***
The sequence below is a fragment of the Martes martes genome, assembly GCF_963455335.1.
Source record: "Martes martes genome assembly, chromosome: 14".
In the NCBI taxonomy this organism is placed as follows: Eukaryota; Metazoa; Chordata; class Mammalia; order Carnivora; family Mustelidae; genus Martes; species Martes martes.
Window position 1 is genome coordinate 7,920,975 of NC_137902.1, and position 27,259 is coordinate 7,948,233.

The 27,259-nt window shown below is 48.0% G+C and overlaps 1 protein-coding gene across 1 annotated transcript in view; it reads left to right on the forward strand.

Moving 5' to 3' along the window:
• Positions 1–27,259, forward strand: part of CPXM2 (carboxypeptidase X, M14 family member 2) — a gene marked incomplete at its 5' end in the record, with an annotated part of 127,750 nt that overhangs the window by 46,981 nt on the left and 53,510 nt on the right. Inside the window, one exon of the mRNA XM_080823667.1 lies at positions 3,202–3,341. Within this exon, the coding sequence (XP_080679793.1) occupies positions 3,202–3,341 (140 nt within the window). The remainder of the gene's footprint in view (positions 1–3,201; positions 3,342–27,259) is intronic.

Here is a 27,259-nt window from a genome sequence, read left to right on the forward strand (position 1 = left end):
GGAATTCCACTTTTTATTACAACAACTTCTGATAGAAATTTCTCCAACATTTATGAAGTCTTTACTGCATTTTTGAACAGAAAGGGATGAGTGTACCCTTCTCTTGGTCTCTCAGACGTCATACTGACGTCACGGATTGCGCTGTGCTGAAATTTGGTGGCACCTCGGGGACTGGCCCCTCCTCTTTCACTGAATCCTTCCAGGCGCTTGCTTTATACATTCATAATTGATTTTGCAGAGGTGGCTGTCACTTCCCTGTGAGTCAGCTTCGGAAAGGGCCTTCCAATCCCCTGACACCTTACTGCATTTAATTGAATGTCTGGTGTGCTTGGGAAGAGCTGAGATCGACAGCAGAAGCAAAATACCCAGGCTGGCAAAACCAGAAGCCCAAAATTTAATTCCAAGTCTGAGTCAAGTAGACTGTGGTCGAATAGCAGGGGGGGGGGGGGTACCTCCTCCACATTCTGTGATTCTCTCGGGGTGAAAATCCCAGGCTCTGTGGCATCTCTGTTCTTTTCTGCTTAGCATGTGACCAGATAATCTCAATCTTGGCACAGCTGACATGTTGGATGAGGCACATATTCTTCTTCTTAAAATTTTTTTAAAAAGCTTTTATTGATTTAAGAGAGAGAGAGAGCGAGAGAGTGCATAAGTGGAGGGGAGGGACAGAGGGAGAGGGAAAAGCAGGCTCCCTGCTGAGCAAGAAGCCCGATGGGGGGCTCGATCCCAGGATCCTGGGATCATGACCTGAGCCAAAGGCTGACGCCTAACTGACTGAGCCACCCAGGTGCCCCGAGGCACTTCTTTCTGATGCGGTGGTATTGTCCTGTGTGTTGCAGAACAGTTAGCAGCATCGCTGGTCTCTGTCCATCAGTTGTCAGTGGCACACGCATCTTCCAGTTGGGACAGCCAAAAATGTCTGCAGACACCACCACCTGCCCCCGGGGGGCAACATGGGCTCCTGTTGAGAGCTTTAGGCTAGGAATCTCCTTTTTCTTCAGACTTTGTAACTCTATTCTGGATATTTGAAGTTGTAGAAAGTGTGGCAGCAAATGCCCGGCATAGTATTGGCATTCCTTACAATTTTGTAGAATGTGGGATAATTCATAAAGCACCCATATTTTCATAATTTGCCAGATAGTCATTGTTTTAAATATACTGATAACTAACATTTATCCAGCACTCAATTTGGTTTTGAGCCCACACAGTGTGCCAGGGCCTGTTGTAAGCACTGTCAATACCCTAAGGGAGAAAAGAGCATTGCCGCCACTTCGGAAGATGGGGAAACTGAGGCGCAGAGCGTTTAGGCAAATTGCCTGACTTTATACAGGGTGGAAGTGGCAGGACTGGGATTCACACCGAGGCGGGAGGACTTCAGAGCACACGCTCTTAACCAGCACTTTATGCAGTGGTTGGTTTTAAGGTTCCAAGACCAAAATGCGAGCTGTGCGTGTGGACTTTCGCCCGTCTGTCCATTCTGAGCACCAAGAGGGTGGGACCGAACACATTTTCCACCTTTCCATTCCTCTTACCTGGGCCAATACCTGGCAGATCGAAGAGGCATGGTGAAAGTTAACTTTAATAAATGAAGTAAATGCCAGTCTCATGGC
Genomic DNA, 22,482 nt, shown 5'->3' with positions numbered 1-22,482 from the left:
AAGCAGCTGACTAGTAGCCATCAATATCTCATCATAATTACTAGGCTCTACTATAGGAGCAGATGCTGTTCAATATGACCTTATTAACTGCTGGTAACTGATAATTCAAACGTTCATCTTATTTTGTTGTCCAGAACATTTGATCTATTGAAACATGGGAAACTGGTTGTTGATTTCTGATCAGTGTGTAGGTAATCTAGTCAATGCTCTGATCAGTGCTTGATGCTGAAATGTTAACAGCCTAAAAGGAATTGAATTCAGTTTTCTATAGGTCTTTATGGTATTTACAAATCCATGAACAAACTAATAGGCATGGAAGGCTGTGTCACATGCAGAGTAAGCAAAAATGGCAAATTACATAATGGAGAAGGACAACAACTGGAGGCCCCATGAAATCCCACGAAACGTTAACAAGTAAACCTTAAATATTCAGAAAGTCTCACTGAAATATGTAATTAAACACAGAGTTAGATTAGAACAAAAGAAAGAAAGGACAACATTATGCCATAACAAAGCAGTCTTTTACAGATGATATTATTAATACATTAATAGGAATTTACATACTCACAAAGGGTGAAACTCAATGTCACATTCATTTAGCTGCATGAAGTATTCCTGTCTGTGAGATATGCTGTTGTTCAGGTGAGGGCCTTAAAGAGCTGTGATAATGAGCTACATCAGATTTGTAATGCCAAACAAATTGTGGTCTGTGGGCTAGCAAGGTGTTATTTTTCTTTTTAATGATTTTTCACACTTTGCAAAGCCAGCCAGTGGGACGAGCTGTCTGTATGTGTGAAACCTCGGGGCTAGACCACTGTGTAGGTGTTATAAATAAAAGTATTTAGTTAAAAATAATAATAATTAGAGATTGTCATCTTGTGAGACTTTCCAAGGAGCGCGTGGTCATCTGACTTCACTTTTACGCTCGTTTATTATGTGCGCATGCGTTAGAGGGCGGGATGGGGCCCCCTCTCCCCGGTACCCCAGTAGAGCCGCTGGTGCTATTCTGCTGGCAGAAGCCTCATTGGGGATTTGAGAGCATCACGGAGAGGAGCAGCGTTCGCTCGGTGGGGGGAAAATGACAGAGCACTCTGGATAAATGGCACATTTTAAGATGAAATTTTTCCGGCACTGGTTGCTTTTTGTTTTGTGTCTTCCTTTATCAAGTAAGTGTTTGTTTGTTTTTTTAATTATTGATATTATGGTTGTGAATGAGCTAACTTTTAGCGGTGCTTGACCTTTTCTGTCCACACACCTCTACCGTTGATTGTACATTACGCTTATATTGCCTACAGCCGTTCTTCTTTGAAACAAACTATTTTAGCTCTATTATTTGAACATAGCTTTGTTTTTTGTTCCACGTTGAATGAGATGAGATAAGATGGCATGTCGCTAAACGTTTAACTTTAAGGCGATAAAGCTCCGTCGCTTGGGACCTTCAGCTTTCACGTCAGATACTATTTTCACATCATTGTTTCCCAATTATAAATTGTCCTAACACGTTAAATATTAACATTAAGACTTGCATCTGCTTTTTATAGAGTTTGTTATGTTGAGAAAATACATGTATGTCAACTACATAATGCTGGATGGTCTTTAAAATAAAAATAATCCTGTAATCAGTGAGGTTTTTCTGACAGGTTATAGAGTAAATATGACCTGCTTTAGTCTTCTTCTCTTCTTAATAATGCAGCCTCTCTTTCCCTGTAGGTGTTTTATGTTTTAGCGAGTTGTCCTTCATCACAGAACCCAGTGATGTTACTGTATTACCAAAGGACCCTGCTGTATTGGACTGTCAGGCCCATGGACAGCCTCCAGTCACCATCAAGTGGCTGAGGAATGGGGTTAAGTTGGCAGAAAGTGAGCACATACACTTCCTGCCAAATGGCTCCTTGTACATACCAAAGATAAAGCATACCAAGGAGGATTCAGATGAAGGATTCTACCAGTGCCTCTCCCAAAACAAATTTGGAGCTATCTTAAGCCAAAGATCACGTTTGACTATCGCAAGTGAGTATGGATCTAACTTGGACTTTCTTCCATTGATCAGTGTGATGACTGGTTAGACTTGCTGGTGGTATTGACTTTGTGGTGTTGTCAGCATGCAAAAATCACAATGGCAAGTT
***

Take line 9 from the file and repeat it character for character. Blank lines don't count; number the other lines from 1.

GGAATTCCACTTTTTATTACAACAACTTCTGATAGAAATTTCTCCAACATTTATGAAGTCTTTACTGCATTTTTGAACAGAAAGGGATGAGTGTACCCTTCTCTTGGTCTCTCAGACGTCATACTGACGTCACGGATTGCGCTGTGCTGAAATTTGGTGGCACCTCGGGGACTGGCCCCTCCTCTTTCACTGAATCCTTCCAGGCGCTTGCTTTATACATTCATAATTGATTTTGCAGAGGTGGCTGTCACTTCCCTGTGAGTCAGCTTCGGAAAGGGCCTTCCAATCCCCTGACACCTTACTGCATTTAATTGAATGTCTGGTGTGCTTGGGAAGAGCTGAGATCGACAGCAGAAGCAAAATACCCAGGCTGGCAAAACCAGAAGCCCAAAATTTAATTCCAAGTCTGAGTCAAGTAGACTGTGGTCGAATAGCAGGGGGGGGGGGGGTACCTCCTCCACATTCTGTGATTCTCTCGGGGTGAAAATCCCAGGCTCTGTGGCATCTCTGTTCTTTTCTGCTTAGCATGTGACCAGATAATCTCAATCTTGGCACAGCTGACATGTTGGATGAGGCACATATTCTTCTTCTTAAAATTTTTTTAAAAAGCTTTTATTGATTTAAGAGAGAGAGAGAGCGAGAGAGTGCATAAGTGGAGGGGAGGGACAGAGGGAGAGGGAAAAGCAGGCTCCCTGCTGAGCAAGAAGCCCGATGGGGGGCTCGATCCCAGGATCCTGGGATCATGACCTGAGCCAAAGGCTGACGCCTAACTGACTGAGCCACCCAGGTGCCCCGAGGCACTTCTTTCTGATGCGGTGGTATTGTCCTGTGTGTTGCAGAACAGTTAGCAGCATCGCTGGTCTCTGTCCATCAGTTGTCAGTGGCACACGCATCTTCCAGTTGGGACAGCCAAAAATGTCTGCAGACACCACCACCTGCCCCCGGGGGGCAACATGGGCTCCTGTTGAGAGCTTTAGGCTAGGAATCTCCTTTTTCTTCAGACTTTGTAACTCTATTCTGGATATTTGAAGTTGTAGAAAGTGTGGCAGCAAATGCCCGGCATAGTATTGGCATTCCTTACAATTTTGTAGAATGTGGGATAATTCATAAAGCACCCATATTTTCATAATTTGCCAGATAGTCATTGTTTTAAATATACTGATAACTAACATTTATCCAGCACTCAATTTGGTTTTGAGCCCACACAGTGTGCCAGGGCCTGTTGTAAGCACTGTCAATACCCTAAGGGAGAAAAGAGCATTGCCGCCACTTCGGAAGATGGGGAAACTGAGGCGCAGAGCGTTTAGGCAAATTGCCTGACTTTATACAGGGTGGAAGTGGCAGGACTGGGATTCACACCGAGGCGGGAGGACTTCAGAGCACACGCTCTTAACCAGCACTTTATGCAGTGGTTGGTTTTAAGGTTCCAAGACCAAAATGCGAGCTGTGCGTGTGGACTTTCGCCCGTCTGTCCATTCTGAGCACCAAGAGGGTGGGACCGAACACATTTTCCACCTTTCCATTCCTCTTACCTGGGCCAATACCTGGCAGATCGAAGAGGCATGGTGAAAGTTAACTTTAATAAATGAAGTAAATGCCAGTCTCATGGC